Weedmaps Takes on California's Complex Legal Cannabis Market in Docuseries 'Uprooted'

Uprooted Episode 1: California's Complicated
Uprooted Episode 1: California's Complicated | Weedmaps

Weedmaps is taking on the complexities - good and bad - of California cannabis, legalization and its effect on social equity in its new docuseries, "Uprooted."

The series, which is hosted on the cannabis tech and software giant’s website explores “unanticipated and unintended” consequences of “Proposition 64 – the 2016 ballot initiative that legalized adult-use cannabis,” according to a press release. The series is presented in three episodes. 

Director of Public Policy and Partnerships at Weedmaps Cedric Haynes told The Bluntness social equity efforts in the state of California are not cohesive statewide. Instead, Haynes said, social equity initiatives are thanks to the “efforts of cities and countries throughout the state. Each governs its own cannabis marketplace –  if it chooses to have one – and even then, the State does not require a social equity component.”

Of the existing programs in California, Haynes said: “none of them are perfect. That’s good enough for some local leaders. But not good enough for most.”

In “Uprooted,” Director of Brand at Weedmaps Rebecca Larzik said viewers can expect to hear from a range of “cannabis experts, advocates, and licensed shop owners who have spent the last 25 years championing for a more transparent and equitable system statewide — including Jazmin Aguiar, president of The Working Group and chairwoman of the board for MCBA; Sweetleaf Joe, founder and director of the Bay Area medical cannabis initiative; the Sweetleaf Collective...and Alphonso "Tucky" Blunt Jr., Oakland’s first recipient of a cannabis dispensary license under their social equity program” among others.

According to Larzik, experts get candid throughout the course of “Uprooted,” shedding light on the very real and “unanticipated roadblocks [that ]continue to stifle medical access, hinder legitimacy and fair competition within the industry, and thwart the realization of much-needed tax revenue.”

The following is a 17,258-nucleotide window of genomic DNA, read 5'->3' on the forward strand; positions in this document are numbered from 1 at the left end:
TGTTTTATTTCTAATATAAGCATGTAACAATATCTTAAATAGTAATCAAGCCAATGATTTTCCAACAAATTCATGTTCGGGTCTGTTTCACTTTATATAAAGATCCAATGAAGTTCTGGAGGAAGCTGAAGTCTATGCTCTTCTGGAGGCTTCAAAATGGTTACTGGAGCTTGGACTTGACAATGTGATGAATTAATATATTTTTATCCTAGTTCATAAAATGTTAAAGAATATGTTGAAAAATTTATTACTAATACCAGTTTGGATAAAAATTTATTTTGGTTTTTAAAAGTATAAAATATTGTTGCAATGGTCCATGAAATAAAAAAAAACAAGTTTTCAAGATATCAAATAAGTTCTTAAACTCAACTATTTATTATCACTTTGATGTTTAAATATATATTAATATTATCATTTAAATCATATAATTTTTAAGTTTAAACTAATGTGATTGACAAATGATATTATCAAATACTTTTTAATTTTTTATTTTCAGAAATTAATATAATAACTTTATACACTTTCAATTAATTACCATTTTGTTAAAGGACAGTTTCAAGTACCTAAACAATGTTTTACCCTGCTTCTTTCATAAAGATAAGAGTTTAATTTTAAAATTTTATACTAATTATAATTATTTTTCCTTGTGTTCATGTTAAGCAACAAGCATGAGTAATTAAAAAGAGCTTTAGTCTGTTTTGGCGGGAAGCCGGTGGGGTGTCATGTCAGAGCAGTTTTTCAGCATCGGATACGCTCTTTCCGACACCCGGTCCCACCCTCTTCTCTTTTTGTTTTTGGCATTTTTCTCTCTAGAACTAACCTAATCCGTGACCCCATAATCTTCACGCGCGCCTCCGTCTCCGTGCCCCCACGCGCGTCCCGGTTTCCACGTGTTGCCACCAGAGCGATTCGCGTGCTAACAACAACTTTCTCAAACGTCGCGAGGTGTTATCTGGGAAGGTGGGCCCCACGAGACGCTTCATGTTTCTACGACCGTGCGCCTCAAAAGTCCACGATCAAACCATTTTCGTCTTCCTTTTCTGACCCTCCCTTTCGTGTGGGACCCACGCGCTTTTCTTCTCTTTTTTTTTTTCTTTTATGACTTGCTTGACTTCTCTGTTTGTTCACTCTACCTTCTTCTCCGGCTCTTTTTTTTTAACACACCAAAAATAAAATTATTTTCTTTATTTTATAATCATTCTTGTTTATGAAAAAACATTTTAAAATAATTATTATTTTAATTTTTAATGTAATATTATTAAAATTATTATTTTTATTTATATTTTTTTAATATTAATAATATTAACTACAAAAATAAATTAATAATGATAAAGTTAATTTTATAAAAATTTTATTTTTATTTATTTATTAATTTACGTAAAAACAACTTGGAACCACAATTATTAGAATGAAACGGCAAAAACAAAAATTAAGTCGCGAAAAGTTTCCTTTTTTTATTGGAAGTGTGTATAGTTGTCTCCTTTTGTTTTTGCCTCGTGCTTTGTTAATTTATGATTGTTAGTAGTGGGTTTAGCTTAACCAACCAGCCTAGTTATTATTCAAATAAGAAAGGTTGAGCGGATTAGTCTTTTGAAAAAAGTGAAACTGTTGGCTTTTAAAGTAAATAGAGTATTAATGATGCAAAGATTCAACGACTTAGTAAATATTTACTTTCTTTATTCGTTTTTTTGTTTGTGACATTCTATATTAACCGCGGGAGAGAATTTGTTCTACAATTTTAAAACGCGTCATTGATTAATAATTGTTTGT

Larzik highlighted the perspective of social equity owner and advocate Adolph Ward of Zipp Delivery: 

“The cannabis industry has been so regulated and taxed to the hilt that the framework for Prop 64 has inadvertently been funneling the consumer base to the unregulated market since its inception. Many individuals and operators don’t stand a chance before they even get out of the gate. And those issues are compounded for the average social equity applicant, who in many cases doesn't have access to resources, and the resources that do exist weren’t built for.”

Adolph Ward

Larzik expressed her own concerns about legalization, noting that “more than 70% of California municipalities [today] prohibit cannabis business....The people who should be first in line for business opportunities in this industry are too often told to wait somewhere else,” she said.

"That’s not what legalization should look like," Larzik added.

According to Larzik, Weedmaps is dedicated to moving social equity initiatives forward in the California cannabis industry.

“Weedmaps has long been driven by its mission to power a transparent and inclusive global cannabis economy. Our company endeavors every day to advance cannabis causes such as social equity in the marketplace and justice for those who’ve been impacted most by the War on Drugs, both of which are highlighted as part of the docuseries. Our goal with this film project is to put a human face on the industry and on its history, and remind everyone that policy issues directly impact the lives and livelihoods of thousands of people.”

Rebecca Larzik

Though the road to solving for legislatives obstacles will be a lengthy one, Haynes said there is positive progress, especially in Los Angeles: 

“Last year, advocates rightly criticized the City’s social equity application process. It was complicated, confusing and unfair. Issues like burdensome and expensive property requirements, as well as a thorny submission process left people feeling cheated and dismissed...To their credit, LA’s Department of Cannabis Regulation listened. And they became more aware of how their processes and procedures have the potential to inflict more harm on the communities that they are charged to help...So this time, they are moving forward by incorporating changes from the lessons learned and suggestions from their stakeholders. They are being more thoughtful, intentional and pragmatic...When it comes to people’s lives and livelihoods, a one-size-fits-all approach simply doesn't work." 

Cedric Haynes

Haynes added that “if LA gets it right, and we are hopeful the next round of licensing is more equitable, the City could lead the way for the rest of the State.”

Those interested in supporting the  people and issues the view in “Uprooted” can do so “by educating themselves on these issues and using their voices to make a difference,” Larzik told The Bluntness.

“California voters wanted open cannabis markets, it’s up to each of us to make sure it gets done right. Start in your own communities, vote local, do your research and make your own voice heard. If you wish to go further afield, we have listed organizations you can support in this area on our Uprooted landing page.”

Rebecca Larzik

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